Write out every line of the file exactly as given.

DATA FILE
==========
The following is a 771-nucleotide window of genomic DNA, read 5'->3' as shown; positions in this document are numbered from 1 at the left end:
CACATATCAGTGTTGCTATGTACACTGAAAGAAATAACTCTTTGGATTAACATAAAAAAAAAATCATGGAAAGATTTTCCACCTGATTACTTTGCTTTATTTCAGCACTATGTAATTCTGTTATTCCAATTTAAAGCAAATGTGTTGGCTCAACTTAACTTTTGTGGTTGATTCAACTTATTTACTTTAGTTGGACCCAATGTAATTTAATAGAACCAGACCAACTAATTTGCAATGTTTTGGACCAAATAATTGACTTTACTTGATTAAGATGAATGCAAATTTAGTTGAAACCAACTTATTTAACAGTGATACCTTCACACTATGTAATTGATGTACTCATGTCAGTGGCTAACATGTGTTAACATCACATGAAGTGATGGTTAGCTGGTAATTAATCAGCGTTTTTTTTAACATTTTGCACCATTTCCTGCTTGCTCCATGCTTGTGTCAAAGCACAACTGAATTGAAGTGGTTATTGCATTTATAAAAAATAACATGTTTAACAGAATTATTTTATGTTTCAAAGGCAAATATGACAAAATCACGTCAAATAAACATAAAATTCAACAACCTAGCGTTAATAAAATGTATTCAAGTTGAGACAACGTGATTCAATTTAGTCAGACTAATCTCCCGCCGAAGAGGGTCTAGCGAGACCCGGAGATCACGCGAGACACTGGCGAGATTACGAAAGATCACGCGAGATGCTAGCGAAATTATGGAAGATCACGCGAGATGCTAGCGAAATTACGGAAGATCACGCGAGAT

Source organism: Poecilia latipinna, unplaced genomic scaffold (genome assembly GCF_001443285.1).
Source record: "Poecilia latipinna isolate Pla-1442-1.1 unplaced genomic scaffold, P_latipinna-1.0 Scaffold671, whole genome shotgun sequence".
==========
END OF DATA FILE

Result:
The following is a 771-nucleotide window of genomic DNA, read 5'->3' as shown; positions in this document are numbered from 1 at the left end:
CACATATCAGTGTTGCTATGTACACTGAAAGAAATAACTCTTTGGATTAACATAAAAAAAAAATCATGGAAAGATTTTCCACCTGATTACTTTGCTTTATTTCAGCACTATGTAATTCTGTTATTCCAATTTAAAGCAAATGTGTTGGCTCAACTTAACTTTTGTGGTTGATTCAACTTATTTACTTTAGTTGGACCCAATGTAATTTAATAGAACCAGACCAACTAATTTGCAATGTTTTGGACCAAATAATTGACTTTACTTGATTAAGATGAATGCAAATTTAGTTGAAACCAACTTATTTAACAGTGATACCTTCACACTATGTAATTGATGTACTCATGTCAGTGGCTAACATGTGTTAACATCACATGAAGTGATGGTTAGCTGGTAATTAATCAGCGTTTTTTTTAACATTTTGCACCATTTCCTGCTTGCTCCATGCTTGTGTCAAAGCACAACTGAATTGAAGTGGTTATTGCATTTATAAAAAATAACATGTTTAACAGAATTATTTTATGTTTCAAAGGCAAATATGACAAAATCACGTCAAATAAACATAAAATTCAACAACCTAGCGTTAATAAAATGTATTCAAGTTGAGACAACGTGATTCAATTTAGTCAGACTAATCTCCCGCCGAAGAGGGTCTAGCGAGACCCGGAGATCACGCGAGACACTGGCGAGATTACGAAAGATCACGCGAGATGCTAGCGAAATTATGGAAGATCACGCGAGATGCTAGCGAAATTACGGAAGATCACGCGAGAT

Source organism: Poecilia latipinna, unplaced genomic scaffold (genome assembly GCF_001443285.1).
Source record: "Poecilia latipinna isolate Pla-1442-1.1 unplaced genomic scaffold, P_latipinna-1.0 Scaffold671, whole genome shotgun sequence".